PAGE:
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dc.contributor.authorKadigamuwa, Chamila C.
dc.contributor.authorMapa, Mapa S.T.
dc.contributor.authorWimalasena, Kandatege
dc.date.accessioned2016-10-20T16:53:03Z
dc.date.available2016-10-20T16:53:03Z
dc.date.issued2016-08-10
dc.identifier.citationChamila C. Kadigamuwa, Mapa S. T. Mapa, and Kandatege Wimalasena, Lipophilic Cationic Cyanines Are Potent Complex I Inhibitors and Specific in Vitro Dopaminergic Toxins with Mechanistic Similarities to Both Rotenone and MPP+, Chemical Research in Toxicology, 2016 29 (9) 1468-1479en_US
dc.identifier.issn0893-228X
dc.identifier.otherWOS:000383733300010
dc.identifier.urihttp://dx.doi.org/10.1021/acs.chemrestox.6b00138
dc.identifier.urihttp://hdl.handle.net/10057/12525
dc.descriptionClick on the DOI link to access the article (may not be free).en_US
dc.description.abstractWe have recently reported that simple lipophilic cationic cyanines are specific and potent dopaminergic toxins with a mechanism of toxicity similar to that of the Parkinsonian toxin MPP+. In the present study, a group of fluorescent lipophilic cyanines have been used to further exploit the structure activity relationship of the specific dopaminergic toxicity of cyanines. Here, we report that all cyanines tested were highly toxic to dopaminergic MN9D cells with IC(50)s in the range of 60-100 nM and not toxic to non-neuronal HepG2 cells parallel to that previously reported for 2,2'- and 4,4'-cyanines. All cyanines nonspecifically accumulate in the mitochondria of both MN9D and HepG2 cells at high concentrations, inhibit the mitochondrial complex I with the inhibition potencies similar to the potent complex I inhibitor, rotenone. They increase the reactive oxygen species (ROS) production specifically in dopaminergic cells causing apoptotic cell death. These and other findings suggest that the complex I inhibition, the expression of low levels of antioxidant enzymes, and presence of high levels of oxidatively labile radical propagator, dopamine, could be responsible for the specific increase in ROS production in dopaminergic cells. Thus, the predisposition of dopaminergic cells to produce high levels of ROS in response to mitochondrial toxins together with their inherent greater demand for energy may contribute to their specific vulnerability toward these toxins. The novel findings that cyanines are an unusual class of potent mitochondrial toxins with specific dopaminergic toxicity suggest that their presence in the environment could contribute to the etiology of PD similar to that of MPP+ and rotenone.en_US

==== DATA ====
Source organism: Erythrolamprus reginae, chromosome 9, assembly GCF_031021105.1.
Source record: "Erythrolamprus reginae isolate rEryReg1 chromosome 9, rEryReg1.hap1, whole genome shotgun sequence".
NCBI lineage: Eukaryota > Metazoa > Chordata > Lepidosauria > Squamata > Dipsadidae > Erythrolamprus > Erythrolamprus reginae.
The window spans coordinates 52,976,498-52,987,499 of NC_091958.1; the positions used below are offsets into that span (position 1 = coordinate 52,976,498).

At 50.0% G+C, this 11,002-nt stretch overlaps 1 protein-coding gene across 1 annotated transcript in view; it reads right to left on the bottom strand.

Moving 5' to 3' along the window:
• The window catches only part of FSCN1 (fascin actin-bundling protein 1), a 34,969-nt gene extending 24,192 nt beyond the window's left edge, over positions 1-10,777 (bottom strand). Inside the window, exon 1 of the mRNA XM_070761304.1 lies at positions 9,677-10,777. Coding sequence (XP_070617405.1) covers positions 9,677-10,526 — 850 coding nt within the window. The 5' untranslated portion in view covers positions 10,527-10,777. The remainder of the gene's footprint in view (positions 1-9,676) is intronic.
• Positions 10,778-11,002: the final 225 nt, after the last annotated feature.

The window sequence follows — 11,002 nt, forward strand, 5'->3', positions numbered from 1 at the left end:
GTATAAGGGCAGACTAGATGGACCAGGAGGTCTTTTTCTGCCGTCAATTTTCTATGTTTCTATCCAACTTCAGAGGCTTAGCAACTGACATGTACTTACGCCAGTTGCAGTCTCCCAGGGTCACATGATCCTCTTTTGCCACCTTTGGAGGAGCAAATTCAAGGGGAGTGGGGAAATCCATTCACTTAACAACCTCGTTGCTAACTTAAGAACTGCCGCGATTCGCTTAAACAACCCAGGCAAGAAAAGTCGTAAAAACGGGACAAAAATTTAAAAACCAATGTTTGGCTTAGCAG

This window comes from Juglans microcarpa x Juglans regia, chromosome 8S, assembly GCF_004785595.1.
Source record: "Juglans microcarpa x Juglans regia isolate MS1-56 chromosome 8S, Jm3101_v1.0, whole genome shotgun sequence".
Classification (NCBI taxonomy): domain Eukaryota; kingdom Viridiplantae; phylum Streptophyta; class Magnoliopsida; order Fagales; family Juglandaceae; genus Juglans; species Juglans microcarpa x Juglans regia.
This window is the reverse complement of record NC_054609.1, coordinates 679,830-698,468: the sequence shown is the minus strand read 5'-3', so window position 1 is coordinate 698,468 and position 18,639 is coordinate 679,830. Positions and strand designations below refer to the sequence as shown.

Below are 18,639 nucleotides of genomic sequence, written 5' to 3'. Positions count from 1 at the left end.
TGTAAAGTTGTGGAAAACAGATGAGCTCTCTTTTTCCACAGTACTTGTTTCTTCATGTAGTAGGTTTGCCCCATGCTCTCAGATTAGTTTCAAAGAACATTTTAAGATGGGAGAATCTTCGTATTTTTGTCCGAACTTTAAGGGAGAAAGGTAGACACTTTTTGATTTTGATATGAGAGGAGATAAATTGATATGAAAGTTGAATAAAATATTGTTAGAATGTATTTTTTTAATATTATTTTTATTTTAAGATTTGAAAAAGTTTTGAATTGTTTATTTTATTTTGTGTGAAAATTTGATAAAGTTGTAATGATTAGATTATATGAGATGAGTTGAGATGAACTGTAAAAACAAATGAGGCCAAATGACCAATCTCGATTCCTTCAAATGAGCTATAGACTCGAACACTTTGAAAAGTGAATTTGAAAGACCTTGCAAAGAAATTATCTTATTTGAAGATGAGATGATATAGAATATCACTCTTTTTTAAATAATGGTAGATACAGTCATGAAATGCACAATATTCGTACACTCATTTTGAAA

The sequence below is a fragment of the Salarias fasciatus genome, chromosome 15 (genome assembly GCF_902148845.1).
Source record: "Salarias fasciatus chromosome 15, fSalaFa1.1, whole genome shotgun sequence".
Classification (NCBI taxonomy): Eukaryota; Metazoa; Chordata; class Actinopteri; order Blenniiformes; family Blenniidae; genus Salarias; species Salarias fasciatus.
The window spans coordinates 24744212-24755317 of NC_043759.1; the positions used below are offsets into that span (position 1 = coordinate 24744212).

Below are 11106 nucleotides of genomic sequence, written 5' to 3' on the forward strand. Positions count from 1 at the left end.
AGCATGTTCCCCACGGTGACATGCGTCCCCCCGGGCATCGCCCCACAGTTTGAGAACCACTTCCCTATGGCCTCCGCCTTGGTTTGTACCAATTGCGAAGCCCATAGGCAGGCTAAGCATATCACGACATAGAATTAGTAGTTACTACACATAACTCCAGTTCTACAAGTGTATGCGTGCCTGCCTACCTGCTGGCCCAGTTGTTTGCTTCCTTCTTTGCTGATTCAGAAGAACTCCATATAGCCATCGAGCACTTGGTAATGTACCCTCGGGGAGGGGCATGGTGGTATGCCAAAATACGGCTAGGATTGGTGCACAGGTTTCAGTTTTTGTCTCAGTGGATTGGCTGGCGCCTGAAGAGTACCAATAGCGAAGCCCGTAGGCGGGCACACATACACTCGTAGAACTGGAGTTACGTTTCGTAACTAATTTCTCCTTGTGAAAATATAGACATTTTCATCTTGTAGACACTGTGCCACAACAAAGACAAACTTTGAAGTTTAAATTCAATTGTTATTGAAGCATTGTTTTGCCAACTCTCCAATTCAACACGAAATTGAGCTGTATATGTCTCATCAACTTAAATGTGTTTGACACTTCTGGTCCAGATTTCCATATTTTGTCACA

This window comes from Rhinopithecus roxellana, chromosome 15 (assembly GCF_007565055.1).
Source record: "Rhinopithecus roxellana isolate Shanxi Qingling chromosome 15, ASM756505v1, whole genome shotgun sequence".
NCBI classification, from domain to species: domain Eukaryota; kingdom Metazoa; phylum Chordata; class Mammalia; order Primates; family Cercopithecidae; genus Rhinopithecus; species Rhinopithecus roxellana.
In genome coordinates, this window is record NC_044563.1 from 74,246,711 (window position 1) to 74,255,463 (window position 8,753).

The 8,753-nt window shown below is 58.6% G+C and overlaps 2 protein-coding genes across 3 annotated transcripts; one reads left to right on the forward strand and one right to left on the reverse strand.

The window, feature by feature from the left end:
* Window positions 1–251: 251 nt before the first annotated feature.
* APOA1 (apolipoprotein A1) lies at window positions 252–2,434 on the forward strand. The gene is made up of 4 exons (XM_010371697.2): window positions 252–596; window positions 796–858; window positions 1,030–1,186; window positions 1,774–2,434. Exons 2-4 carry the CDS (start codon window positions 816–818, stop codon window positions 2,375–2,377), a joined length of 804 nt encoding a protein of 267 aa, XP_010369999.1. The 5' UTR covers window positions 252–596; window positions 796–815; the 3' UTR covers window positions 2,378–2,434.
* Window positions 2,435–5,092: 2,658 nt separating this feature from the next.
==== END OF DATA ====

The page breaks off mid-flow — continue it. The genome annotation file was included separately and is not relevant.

dc.description.sponsorshipNational Institutes of Health National Center for Research Resources INBRE Program [Grant P20 RR016475] (to K.W.).en_US
dc.language.isoen_USen_US
dc.publisherAmerican Chemical Societyen_US
dc.relation.ispartofseriesChemical Research in Toxicology;v.29:no.9
dc.subjectParkinsons-diseaseen_US
dc.subject1-methyl-4-phenyl-1,2,3,6-tetrahydropyridine MPTPen_US
dc.subjectMonoamine transporteren_US
dc.subjectRat hepatocytesen_US
dc.subjectOrganic cationsen_US
dc.subjectHuman-cellsen_US
dc.subjectNeuronsen_US
dc.subjectApoptosisen_US
dc.subjectNeurotoxicityen_US
dc.subjectMitochondriaen_US
dc.titleLipophilic cationic cyanines are potent complex I inhibitors and specific in vitro dopaminergic toxins with mechanistic similarities to both rotenone and MPP+en_US
dc.typeArticleen_US
dc.rights.holderCopyright © 2016 American Chemical Societyen_US


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